Background: In patients with low–intermediate risk, the use of the Framingham Risk Score (FRS) may not allow accurate prediction of the occurrence of coronary events.
Objective: To determine whether non-invasive vascular sonographic assessments add value to the FRS for prediction of coronary events.
Methods: Brachial artery flow-mediated dilatation (FMD), carotid intima–media thickness (IMT) and the presence of carotid plaque in 70 male subjects (mean (SD) age 62 (9) years) with a low–intermediate FRS who presented with a recent coronary event were evaluated and compared with those in 35 male controls matched for age (mean age 60 (9) years).
Results: Patients with a recent coronary event had a significantly higher FRS than controls. They had a significantly lower FMD (3.56 (2.41)% vs 5.18 (2.69)%, p = 0.003) and significantly higher prevalence of carotid plaque (67% vs 40%, p = 0.008), but there was no significant difference in mean maximum IMT between the two groups (1.01 (0.28) vs 0.96 (0.14) mm, p = 0.32). Multivariate analysis revealed that FMD ⩽4.75% was an independent predictor of an acute coronary event. Of the three vascular markers, FMD ⩽4.75% and presence of carotid plaque provided the best diagnostic accuracy for a coronary event, with area under the curve (AUC) of 0.70 and 0.64 (p = 0.001 and p = 0.033), respectively, based on receiver operating characteristic curve analysis. Furthermore, incorporating carotid plaque or FMD ⩽4.75% into the FRS (AUC = 0.72 and AUC = 0.78) provided incremental benefit in risk stratification over FRS alone (AUC = 0.66) (p = 0.008 and p = 0.007, for comparison of difference in two receiver operating characteristic curves).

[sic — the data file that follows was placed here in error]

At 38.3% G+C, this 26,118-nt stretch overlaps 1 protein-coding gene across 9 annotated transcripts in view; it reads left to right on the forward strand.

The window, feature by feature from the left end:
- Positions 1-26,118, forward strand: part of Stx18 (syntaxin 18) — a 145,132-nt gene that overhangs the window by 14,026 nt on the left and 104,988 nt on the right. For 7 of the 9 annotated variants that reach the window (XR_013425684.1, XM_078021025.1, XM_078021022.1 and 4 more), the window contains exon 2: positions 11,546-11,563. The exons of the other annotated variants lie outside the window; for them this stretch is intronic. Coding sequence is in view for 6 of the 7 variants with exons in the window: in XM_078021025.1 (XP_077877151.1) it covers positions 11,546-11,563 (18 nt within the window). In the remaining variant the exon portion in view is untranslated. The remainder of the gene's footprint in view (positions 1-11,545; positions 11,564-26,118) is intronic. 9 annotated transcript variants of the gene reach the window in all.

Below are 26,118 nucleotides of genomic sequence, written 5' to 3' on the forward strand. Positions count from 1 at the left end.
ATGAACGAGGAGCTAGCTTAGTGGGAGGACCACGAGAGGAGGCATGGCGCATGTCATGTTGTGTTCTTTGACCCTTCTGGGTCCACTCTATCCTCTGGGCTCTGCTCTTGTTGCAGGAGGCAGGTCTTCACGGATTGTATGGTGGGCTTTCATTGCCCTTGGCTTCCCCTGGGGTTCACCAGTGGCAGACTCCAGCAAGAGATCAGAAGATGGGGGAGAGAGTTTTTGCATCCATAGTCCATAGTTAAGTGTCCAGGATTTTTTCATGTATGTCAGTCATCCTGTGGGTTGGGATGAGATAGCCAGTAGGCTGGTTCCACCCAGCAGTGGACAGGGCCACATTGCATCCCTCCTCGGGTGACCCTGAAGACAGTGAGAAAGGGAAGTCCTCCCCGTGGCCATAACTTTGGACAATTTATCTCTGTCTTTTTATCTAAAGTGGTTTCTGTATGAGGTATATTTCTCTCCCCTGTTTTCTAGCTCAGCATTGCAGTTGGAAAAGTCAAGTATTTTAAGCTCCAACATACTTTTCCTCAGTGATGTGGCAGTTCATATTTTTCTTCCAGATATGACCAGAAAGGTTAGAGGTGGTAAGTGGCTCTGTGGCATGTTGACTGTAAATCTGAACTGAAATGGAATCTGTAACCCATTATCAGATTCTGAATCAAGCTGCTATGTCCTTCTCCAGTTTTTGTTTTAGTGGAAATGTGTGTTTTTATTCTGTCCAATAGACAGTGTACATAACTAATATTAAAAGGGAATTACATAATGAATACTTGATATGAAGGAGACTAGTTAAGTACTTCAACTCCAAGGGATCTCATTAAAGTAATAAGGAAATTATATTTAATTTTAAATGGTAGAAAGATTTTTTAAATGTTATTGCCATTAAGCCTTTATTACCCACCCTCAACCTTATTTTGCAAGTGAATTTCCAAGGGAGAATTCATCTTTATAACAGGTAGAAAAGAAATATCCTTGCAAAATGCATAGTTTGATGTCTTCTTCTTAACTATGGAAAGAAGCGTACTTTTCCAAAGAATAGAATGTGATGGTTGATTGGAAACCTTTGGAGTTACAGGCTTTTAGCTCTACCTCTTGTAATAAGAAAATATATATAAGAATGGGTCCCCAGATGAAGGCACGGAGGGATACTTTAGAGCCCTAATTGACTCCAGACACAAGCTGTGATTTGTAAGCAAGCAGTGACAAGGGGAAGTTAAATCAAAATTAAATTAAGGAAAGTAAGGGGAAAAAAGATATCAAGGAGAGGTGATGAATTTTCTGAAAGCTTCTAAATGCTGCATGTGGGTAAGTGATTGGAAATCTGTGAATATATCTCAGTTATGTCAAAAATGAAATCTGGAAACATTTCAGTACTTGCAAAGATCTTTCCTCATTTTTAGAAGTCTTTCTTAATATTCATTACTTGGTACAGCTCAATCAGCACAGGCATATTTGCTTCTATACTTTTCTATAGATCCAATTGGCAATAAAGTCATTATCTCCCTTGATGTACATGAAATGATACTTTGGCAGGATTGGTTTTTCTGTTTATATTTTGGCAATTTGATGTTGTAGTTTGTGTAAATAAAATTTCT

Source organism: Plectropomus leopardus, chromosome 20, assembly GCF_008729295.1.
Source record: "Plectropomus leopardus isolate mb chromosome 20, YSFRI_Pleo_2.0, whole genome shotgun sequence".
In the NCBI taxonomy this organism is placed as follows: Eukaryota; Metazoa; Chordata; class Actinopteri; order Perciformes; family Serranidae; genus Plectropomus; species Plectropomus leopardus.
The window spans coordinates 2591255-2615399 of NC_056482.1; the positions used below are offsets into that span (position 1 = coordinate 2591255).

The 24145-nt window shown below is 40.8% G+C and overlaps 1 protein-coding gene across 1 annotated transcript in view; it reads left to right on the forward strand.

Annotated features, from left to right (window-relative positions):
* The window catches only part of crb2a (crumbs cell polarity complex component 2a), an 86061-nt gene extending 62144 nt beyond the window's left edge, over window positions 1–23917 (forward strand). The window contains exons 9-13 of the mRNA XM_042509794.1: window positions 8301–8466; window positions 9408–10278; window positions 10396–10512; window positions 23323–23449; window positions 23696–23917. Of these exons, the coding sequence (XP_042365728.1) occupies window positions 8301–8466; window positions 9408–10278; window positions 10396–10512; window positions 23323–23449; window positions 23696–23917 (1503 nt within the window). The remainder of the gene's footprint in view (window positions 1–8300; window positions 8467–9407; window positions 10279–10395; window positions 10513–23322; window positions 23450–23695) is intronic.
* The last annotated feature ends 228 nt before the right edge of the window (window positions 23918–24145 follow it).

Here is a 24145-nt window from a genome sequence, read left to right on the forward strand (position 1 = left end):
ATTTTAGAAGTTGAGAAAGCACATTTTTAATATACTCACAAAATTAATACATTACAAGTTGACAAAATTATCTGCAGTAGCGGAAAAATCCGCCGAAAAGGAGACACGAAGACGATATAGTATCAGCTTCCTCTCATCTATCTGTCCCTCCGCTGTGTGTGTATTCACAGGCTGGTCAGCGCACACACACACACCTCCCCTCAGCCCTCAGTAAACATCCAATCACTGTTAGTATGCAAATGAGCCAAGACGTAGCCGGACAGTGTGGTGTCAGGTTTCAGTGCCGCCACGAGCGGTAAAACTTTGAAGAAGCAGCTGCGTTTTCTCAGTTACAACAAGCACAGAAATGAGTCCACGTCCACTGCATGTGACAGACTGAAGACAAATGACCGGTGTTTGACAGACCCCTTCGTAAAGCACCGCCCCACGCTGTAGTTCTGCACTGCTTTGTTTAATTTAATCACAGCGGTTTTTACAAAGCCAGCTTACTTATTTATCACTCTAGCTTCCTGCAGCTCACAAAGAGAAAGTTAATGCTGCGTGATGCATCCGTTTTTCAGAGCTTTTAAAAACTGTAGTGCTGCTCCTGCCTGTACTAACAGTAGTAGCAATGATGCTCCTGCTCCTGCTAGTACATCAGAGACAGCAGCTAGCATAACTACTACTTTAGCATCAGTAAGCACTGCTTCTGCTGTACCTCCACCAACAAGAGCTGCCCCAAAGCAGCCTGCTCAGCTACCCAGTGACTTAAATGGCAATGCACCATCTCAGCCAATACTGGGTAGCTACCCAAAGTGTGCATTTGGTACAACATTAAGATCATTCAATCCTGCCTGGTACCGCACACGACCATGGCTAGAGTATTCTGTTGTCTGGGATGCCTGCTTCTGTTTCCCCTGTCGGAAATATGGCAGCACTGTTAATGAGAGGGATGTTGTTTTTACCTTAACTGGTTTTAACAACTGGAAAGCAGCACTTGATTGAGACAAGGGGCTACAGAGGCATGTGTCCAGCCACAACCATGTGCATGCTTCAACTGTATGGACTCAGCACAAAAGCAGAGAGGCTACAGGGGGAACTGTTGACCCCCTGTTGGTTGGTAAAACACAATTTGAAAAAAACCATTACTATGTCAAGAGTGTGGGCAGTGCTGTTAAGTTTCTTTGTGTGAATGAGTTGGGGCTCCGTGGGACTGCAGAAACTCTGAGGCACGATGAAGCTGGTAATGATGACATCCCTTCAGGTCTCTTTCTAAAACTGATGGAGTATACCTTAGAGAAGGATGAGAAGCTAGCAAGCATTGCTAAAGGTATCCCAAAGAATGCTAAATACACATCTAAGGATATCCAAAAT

Conclusions: Incorporating a measure of FMD or carotid plaque burden with FRS significantly increases the accuracy of predicting coronary events in subjects of low–intermediate risk and hence should be considered as additional investigations to improve coronary risk assessment.
- Framingham risk score
- flow-mediated dilatation
- carotid plaque
- coronary risk prediction
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Funding: This study was supported by the CRCG Small Project Funding of the University of Hong Kong (Project No 200507176137).
Competing interests: None.